The JTG Daugherty Racing driver, a favorite to contend in road course races, had started the race in fifth and made it to second before drifting back.
Once the race leaders pitted with four and three laps left in the stage, Allmendinger took the lead.
Allmendinger has started in the top five in the last five Sonoma races and not finished better than 14th.
“I haven’t missed a shift on a road course in 10 years,” Allmendinger told Fox Sports 1. “Just me. I was trying to be so patient, so smooth with it. It was unexpected. It’s on me. I let everybody down here.”
Jamie McMurray also experienced a mechanical issue that caused his engine to shut off and lose oil pressure, ending his day.
The NASCAR community paid tribute to World of Outlaws driver Jason Johnson, who died after a sprint car crash Saturday night at Beaver Dam (Wisconsin) Raceway.
Johnson crashed after a restart racing for the lead. Witnesses said that Johnson’s car flipped and went through billboards outside Turn 3, according to the Milwaukee Journal Sentinel.
Johnson won the 2016 Knoxville Nationals. He finished sixth in the points last year in the World of Outlaws.
There has been a different winner in each of the last nine Cup races at Sonoma Raceway, site of today’s Cup race. Those nine winners have been Kasey Kahne, Jimmie Johnson, Kurt Busch, Clint Bowyer, Martin Truex Jr., Carl Edwards, Kyle Busch, Tony Stewart and Kevin Harvick.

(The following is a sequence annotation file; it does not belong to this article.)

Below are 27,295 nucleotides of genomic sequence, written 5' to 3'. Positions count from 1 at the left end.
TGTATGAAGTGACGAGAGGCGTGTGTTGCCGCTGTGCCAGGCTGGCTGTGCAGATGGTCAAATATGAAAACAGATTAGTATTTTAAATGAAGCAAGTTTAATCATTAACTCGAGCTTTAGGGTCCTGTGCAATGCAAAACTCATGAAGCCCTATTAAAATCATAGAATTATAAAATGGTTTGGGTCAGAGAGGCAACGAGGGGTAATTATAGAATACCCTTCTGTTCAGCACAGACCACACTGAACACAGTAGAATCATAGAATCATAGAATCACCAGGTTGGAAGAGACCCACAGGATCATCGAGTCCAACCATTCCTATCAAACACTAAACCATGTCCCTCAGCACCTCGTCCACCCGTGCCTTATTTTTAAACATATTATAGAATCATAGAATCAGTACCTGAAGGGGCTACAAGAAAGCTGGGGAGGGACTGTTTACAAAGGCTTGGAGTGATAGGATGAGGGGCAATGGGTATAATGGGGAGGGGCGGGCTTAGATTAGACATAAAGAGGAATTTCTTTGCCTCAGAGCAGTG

Will there be a 10th different winner at the road course?
Here is all the information for today’s race.
(All times are Eastern)
START: Olympic gold medalist Jonny Moseley will give the command to start engines at 3:01 p.m. The green flag is scheduled to wave at 3:13 p.m.
DISTANCE: The race is scheduled for 110 laps (218.9 miles) around the 1.99-mile road course.
STAGES: Stage 1 ends on Lap 25. Stage 2 ends on Lap 50.
PRERACE SCHEDULE: Garage opens at 10:30 a.m. Driver/crew chief meeting is at 1 p.m. Driver introductions are at 2:20 p.m.
NATIONAL ANTHEM: Broadway Under The Stars in Sonoma Valley, Transcendence’s Meggie Cansler will perform the anthem at 2:55 p.m.
TV/RADIO: Fox Sports 1 will broadcast the race beginning at 3 p.m. Coverage begins at 1:30 p.m. Performance Racing Network’s radio broadcast begins at 2 p.m. and also can be heard at goprn.com. SiriusXM NASCAR Radio will have PRN’s broadcast.
FORECAST: wunderground.com calls for a high of 80 degrees and a zero percent chance of rain at the start of the race.
LAST TIME: Kevin Harvick led the final 22 laps to win last year’s race. Clint Bowyer placed second. Brad Keselowski finished third.
STARTING LINEUP: Click here for full qualification results.
Here’s a look at who the NBC Sports staff is picking to win today’s Cup race at Sonoma Raceway.
Martin Truex Jr. He probably had the best car at Sonoma last year; his team closes the deal this season.
Kevin Harvick. No one can stop him on an oval or a road course.
William Byron pulls off a shocking win in his first Cup race at Sonoma.
Jamie McMurray seesaws through the field, but gets track position in the closing laps.